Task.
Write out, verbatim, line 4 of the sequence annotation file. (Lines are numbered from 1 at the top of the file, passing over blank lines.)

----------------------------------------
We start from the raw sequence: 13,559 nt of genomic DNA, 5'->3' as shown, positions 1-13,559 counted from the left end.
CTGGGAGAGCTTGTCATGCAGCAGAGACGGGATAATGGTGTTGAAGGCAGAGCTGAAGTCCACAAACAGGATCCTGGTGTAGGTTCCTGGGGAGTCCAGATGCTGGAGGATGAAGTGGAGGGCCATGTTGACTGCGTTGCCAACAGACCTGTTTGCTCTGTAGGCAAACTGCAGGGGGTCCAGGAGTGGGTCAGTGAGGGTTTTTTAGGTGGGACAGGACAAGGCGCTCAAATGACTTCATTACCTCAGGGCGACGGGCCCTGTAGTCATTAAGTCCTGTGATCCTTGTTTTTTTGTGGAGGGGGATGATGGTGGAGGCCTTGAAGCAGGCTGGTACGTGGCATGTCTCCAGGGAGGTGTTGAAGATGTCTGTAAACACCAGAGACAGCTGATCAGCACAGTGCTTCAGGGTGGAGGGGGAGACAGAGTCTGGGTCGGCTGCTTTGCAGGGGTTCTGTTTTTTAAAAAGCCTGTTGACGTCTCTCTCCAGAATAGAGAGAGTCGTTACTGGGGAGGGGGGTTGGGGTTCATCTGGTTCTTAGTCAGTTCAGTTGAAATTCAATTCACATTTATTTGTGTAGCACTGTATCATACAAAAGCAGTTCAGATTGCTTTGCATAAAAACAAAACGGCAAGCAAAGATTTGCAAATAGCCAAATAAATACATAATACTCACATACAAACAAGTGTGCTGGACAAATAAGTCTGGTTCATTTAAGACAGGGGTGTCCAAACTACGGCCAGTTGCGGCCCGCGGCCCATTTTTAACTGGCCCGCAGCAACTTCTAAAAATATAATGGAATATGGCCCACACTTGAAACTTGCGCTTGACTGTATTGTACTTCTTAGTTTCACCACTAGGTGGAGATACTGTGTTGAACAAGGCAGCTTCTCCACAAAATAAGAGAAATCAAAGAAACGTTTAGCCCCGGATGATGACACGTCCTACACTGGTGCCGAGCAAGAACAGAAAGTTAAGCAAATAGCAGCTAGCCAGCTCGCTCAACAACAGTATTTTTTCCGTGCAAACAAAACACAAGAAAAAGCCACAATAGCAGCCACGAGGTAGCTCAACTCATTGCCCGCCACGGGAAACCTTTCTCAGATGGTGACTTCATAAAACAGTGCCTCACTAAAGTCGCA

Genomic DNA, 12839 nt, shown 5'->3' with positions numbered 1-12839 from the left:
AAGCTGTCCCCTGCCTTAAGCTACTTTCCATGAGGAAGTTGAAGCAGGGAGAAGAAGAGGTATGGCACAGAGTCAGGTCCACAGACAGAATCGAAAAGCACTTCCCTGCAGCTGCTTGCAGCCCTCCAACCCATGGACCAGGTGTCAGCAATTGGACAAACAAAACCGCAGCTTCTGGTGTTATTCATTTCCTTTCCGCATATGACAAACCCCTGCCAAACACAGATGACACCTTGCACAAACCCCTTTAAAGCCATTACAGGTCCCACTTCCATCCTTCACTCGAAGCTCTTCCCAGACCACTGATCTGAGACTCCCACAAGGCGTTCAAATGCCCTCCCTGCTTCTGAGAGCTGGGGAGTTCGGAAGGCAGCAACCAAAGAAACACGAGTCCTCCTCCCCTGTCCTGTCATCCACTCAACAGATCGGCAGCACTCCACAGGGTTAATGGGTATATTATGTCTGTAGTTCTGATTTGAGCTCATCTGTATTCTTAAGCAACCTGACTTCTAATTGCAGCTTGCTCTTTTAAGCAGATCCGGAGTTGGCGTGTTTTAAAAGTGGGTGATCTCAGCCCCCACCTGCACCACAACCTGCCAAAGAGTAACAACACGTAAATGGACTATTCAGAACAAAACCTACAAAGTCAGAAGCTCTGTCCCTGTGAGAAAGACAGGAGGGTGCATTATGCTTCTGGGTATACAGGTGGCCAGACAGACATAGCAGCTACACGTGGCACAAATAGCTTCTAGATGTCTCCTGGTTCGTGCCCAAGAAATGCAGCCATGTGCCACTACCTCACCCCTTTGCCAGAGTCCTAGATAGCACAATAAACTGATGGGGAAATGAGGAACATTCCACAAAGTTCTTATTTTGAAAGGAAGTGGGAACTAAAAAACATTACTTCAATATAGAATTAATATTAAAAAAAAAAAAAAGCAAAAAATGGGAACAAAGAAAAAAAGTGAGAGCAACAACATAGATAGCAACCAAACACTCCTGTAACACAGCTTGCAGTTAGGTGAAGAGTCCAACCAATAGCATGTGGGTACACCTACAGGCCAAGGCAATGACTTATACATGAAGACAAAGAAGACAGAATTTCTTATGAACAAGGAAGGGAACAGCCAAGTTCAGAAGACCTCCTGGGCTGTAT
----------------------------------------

AAGCTGTCCCCTGCCTTAAGCTACTTTCCATGAGGAAGTTGAAGCAGGGAGAAGAAGAGGTATGGCACAGAGTCAGGTCCACAGACAGAATCGAAAAGCACTTCCCTGCAGCTGCTTGCAGCCCTCCAACCCATGGACCAGGTGTCAGCAATTGGACAAACAAAACCGCAGCTTCTGGTGTTATTCATTTCCTTTCCGCATATGACAAACCCCTGCCAAACACAGATGACACCTTGCACAAACCCCTTTAAAGCCATTACAGGTCCCACTTCCATCCTTCACTCGAAGCTCTTCCCAGACCACTGATCTGAGACTCCCACAAGGCGTTCAAATGCCCTCCCTGCTTCTGAGAGCTGGGGAGTTCGGAAGGCAGCAACCAAAGAAACACGAGTCCTCCTCCCCTGTCCTGTCATCCACTCAACAGATCGGCAGCACTCCACAGGGTTAATGGGTATATTATGTCTGTAGTTCTGATTTGAGCTCATCTGTATTCTTAAGCAACCTGACTTCTAATTGCAGCTTGCTCTTTTAAGCAGATCCGGAGTTGGCGTGTTTTAAAAGTGGGTGATCTCAGCCCCCACCTGCACCACAACCTGCCAAAGAGTAACAACACGTAAATGGACTATTCAGAACAAAACCTACAAAGTCAGAAGCTCTGTCCCTGTGAGAAAGACAGGAGGGTGCATTATGCTTCTGGGTATACAGGTGGCCAGACAGACATAGCAGCTACACGTGGCACAAATAGCTTCTAGATGTCTCCTGGTTCGTGCCCAAGAAATGCAGCCATGTGCCACTACCTCACCCCTTTGCCAGAGTCCTAGATAGCACAATAAACTGATGGGGAAATGAGGAACATTCCACAAAGTTCTTATTTTGAAAGGAAGTGGGAACTAAAAAACATTACTTCAATATAGAATTAATATTAAAAAAAAAAAAAAGCAAAAAATGGGAACAAAGAAAAAAAGTGAGAGCAACAACATAGATAGCAACCAAACACTCCTGTAACACAGCTTGCAGTTAGGTGAAGAGTCCAACCAATAGCATGTGGGTACACCTACAGGCCAAGGCAATGACTTATACATGAAGACAAAGAAGACAGAATTTCTTATGAACAAGGAAGGGAACAGCCAAGTTCAGAAGACCTCCTGGGCTGTAT